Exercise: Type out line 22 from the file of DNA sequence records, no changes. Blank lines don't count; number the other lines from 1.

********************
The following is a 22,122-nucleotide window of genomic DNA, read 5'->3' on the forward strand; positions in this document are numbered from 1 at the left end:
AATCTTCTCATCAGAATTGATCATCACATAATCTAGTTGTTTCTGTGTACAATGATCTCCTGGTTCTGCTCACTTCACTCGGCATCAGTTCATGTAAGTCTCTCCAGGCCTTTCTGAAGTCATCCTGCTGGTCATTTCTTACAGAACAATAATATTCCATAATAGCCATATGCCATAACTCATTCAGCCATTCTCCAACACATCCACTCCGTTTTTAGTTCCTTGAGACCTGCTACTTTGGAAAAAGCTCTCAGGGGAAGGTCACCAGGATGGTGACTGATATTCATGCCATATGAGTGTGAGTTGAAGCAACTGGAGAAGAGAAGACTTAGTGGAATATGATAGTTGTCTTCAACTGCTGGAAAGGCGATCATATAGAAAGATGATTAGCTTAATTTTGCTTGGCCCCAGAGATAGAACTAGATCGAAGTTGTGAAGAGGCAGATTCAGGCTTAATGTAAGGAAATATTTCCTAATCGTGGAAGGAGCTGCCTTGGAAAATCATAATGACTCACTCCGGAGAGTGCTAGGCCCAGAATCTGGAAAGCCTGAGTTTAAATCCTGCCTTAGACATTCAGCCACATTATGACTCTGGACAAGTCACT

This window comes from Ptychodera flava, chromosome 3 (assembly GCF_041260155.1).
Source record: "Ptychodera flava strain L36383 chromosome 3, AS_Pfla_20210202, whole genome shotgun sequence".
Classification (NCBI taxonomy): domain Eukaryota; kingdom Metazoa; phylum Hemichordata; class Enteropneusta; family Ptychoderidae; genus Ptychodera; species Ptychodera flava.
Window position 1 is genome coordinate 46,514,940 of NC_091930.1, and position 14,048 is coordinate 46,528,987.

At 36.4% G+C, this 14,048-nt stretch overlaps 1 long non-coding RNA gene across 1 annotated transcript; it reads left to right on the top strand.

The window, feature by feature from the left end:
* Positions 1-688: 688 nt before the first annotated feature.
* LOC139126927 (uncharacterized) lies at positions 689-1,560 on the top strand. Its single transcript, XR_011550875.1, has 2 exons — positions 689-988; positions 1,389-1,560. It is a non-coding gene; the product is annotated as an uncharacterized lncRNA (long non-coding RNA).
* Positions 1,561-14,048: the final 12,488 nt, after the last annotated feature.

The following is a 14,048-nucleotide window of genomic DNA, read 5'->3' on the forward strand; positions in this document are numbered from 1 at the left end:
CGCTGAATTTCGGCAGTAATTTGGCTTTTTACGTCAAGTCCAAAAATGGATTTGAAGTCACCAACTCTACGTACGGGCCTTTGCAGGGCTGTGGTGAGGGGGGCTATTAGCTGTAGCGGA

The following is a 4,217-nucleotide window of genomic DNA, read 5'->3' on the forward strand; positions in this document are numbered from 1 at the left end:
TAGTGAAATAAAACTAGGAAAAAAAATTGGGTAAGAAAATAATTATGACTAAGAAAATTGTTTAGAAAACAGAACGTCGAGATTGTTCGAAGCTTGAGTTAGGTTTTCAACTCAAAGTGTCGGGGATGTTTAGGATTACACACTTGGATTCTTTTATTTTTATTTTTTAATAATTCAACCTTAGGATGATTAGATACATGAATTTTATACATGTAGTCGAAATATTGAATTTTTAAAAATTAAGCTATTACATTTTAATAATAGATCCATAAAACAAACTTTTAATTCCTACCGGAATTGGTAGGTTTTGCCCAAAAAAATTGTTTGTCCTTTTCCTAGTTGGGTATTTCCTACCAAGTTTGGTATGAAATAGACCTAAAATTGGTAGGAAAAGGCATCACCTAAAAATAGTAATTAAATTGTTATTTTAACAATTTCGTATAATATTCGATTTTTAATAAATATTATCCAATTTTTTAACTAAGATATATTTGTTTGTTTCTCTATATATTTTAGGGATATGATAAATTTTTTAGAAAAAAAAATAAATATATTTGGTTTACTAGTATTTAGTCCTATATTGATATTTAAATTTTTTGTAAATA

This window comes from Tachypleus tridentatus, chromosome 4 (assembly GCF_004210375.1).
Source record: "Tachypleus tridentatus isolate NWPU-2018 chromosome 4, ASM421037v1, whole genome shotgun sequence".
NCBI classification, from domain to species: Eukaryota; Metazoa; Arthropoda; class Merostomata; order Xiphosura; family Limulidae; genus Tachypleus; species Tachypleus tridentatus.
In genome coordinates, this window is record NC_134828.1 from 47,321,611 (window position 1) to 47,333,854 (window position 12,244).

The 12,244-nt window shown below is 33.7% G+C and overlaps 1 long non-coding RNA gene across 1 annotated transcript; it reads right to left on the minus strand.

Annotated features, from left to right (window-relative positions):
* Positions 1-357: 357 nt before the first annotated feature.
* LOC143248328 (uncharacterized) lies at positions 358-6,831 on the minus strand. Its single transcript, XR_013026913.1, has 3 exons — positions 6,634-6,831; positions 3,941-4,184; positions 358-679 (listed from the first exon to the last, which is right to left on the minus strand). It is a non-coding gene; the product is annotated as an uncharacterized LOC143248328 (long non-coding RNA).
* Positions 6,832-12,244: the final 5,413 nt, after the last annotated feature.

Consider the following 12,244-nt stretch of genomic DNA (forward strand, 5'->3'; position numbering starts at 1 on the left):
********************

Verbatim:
* Positions 1-357: 357 nt before the first annotated feature.